Opiate drugs work wonders at relieving pain symptoms of all kinds. Their therapeutic effects work quickly and effectively. Unfortunately, these drugs produce certain unintended side effects that pave the way for opiate abuse to take shape.
The opiate abuse cycle takes root within the way opiates interact with the brain and body. While the potential for opiate abuse drops considerably when taking these drugs as prescribed, the risk never really goes away until a person stops taking the drug. For these reasons, someone who’s used opiates for an extended period of time may well want to consider getting treatment help, if only to avoid the oncoming pitfalls of addiction.
Opiate Interactions in the Brain
Most all opiate drugs have a chemical makeup that’s similar to a few of the brain’s own neurotransmitter chemicals. According to University of Texas Health Science Center, when ingested, the brain interacts with opiate substances in the same way it does its own natural chemicals.
With each drug dose, the brain secretes high levels of dopamine, norepinephrine and serotonin chemicals. This release of chemicals accounts for how opiates reduce or eliminate pain symptoms as these chemicals work to block pain signals from reaching the brain.
The Opiate Abuse Cycle
Brain Tolerance Increases
As effective as opiates can be at blocking pain, certain adverse effects create a cycle of diminishing turns over time. Opiate abuse overexerts the brain cells responsible for producing neurotransmitter supplies. Before long, these cells start to show signs of damage.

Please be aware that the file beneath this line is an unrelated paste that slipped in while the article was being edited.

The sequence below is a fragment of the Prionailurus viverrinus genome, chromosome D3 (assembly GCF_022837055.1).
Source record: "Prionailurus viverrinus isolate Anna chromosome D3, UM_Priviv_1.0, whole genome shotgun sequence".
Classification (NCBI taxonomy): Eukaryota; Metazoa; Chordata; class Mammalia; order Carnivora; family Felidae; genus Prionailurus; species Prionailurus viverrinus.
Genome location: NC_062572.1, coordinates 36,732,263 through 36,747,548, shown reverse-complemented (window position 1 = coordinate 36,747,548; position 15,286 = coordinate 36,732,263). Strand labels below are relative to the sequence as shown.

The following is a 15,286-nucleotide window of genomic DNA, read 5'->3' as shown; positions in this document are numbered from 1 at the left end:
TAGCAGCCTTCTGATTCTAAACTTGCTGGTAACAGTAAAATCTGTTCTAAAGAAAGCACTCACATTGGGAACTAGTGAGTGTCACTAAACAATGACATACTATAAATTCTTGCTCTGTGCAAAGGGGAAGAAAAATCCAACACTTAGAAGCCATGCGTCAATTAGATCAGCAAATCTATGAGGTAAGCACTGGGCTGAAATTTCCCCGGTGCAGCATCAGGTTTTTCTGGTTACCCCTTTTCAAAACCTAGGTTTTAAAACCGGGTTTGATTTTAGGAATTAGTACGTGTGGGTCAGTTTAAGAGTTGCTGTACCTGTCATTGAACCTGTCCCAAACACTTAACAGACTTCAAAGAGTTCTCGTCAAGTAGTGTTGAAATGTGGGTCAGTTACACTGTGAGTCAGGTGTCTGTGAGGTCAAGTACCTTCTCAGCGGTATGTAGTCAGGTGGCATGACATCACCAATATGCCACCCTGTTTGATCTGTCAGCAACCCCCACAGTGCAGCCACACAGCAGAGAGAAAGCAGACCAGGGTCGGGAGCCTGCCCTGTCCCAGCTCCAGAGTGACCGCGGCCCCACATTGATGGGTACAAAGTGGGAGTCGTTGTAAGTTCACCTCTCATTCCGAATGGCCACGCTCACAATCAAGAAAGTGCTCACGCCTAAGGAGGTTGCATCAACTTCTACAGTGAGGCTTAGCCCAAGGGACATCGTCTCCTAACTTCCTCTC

These damaging effects weaken cells structures making them less sensitive to opiates. In effect, a person has to keep increasing dosage amounts in order to experience the drug’s intended effects. Ultimately, brain tolerance levels continue to increase for as long as opiate abuse continues. These developments mark the start of the opiate abuse cycle.
Opiate effects on brain chemical processes not only cause damage to cells, but also create a state of chemical imbalance in the brain. These conditions leave the brain unable to manage the body’s functions as normal. Drug users experience this as withdrawal effects, which ultimately reflect the brain’s state of dysfunction at any given time.
Withdrawal effects typically take the form of:
- Feelings of depression
- Bouts of anxiety
The discomfort that comes with withdrawal becomes a driving force behind continued opiate abuse as users attempt to self-medicate withdrawal symptoms.
After so many months of drug use, the opiate abuse cycle comes full circle as psychological dependence takes hold. According to Icahn School of Medicine at Mount Sinai, psychological dependence takes root within the brain’s reward system, an area that undergoes considerable impairment as the brain’s chemical state skews further and further off balance. By the time psychological dependence sets in, a full-blown addiction is at work. At this point, everything in a person’s life revolves around getting and using opiates.
Getting Professional Help
Ideally, the best time to get treatment help is at the first sign of opiate abuse. Unfortunately, the pleasing effects of the drug on one’s mood make it difficult to acknowledge the problem. Since the effects of opiate abuse only worsen with time, the sooner a person gets treatment help the better.
If you or someone you know struggles with opiate abuse and have further questions about drug abuse or need help finding a treatment program in your area, please don’t hesitate to call our toll-free helpline at 800-405-7172 for more information.